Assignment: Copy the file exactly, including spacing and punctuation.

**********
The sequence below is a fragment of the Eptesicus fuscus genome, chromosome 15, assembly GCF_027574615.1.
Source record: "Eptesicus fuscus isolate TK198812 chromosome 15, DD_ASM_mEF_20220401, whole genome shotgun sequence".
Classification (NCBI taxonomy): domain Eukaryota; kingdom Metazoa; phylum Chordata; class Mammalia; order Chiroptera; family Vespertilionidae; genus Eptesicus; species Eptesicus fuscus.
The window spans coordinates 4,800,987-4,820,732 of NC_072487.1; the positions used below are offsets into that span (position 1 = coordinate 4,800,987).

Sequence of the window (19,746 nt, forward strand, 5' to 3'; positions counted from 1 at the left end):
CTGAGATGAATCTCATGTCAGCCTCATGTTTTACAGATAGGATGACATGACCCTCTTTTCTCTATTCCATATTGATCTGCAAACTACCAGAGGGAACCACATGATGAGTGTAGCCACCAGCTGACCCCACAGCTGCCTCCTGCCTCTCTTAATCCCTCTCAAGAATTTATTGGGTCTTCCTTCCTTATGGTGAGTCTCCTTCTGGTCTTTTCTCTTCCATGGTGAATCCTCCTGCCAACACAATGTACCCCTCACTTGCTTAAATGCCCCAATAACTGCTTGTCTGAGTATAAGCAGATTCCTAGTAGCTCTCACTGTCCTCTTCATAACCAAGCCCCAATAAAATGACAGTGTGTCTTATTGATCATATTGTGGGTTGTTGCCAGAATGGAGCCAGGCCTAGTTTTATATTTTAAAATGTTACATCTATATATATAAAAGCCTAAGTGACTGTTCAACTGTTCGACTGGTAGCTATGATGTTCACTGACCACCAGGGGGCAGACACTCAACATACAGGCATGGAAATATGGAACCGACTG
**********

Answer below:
The sequence below is a fragment of the Eptesicus fuscus genome, chromosome 15, assembly GCF_027574615.1.
Source record: "Eptesicus fuscus isolate TK198812 chromosome 15, DD_ASM_mEF_20220401, whole genome shotgun sequence".
Classification (NCBI taxonomy): domain Eukaryota; kingdom Metazoa; phylum Chordata; class Mammalia; order Chiroptera; family Vespertilionidae; genus Eptesicus; species Eptesicus fuscus.
The window spans coordinates 4,800,987-4,820,732 of NC_072487.1; the positions used below are offsets into that span (position 1 = coordinate 4,800,987).

Sequence of the window (19,746 nt, forward strand, 5' to 3'; positions counted from 1 at the left end):
CTGAGATGAATCTCATGTCAGCCTCATGTTTTACAGATAGGATGACATGACCCTCTTTTCTCTATTCCATATTGATCTGCAAACTACCAGAGGGAACCACATGATGAGTGTAGCCACCAGCTGACCCCACAGCTGCCTCCTGCCTCTCTTAATCCCTCTCAAGAATTTATTGGGTCTTCCTTCCTTATGGTGAGTCTCCTTCTGGTCTTTTCTCTTCCATGGTGAATCCTCCTGCCAACACAATGTACCCCTCACTTGCTTAAATGCCCCAATAACTGCTTGTCTGAGTATAAGCAGATTCCTAGTAGCTCTCACTGTCCTCTTCATAACCAAGCCCCAATAAAATGACAGTGTGTCTTATTGATCATATTGTGGGTTGTTGCCAGAATGGAGCCAGGCCTAGTTTTATATTTTAAAATGTTACATCTATATATATAAAAGCCTAAGTGACTGTTCAACTGTTCGACTGGTAGCTATGATGTTCACTGACCACCAGGGGGCAGACACTCAACATACAGGCATGGAAATATGGAACCGACTG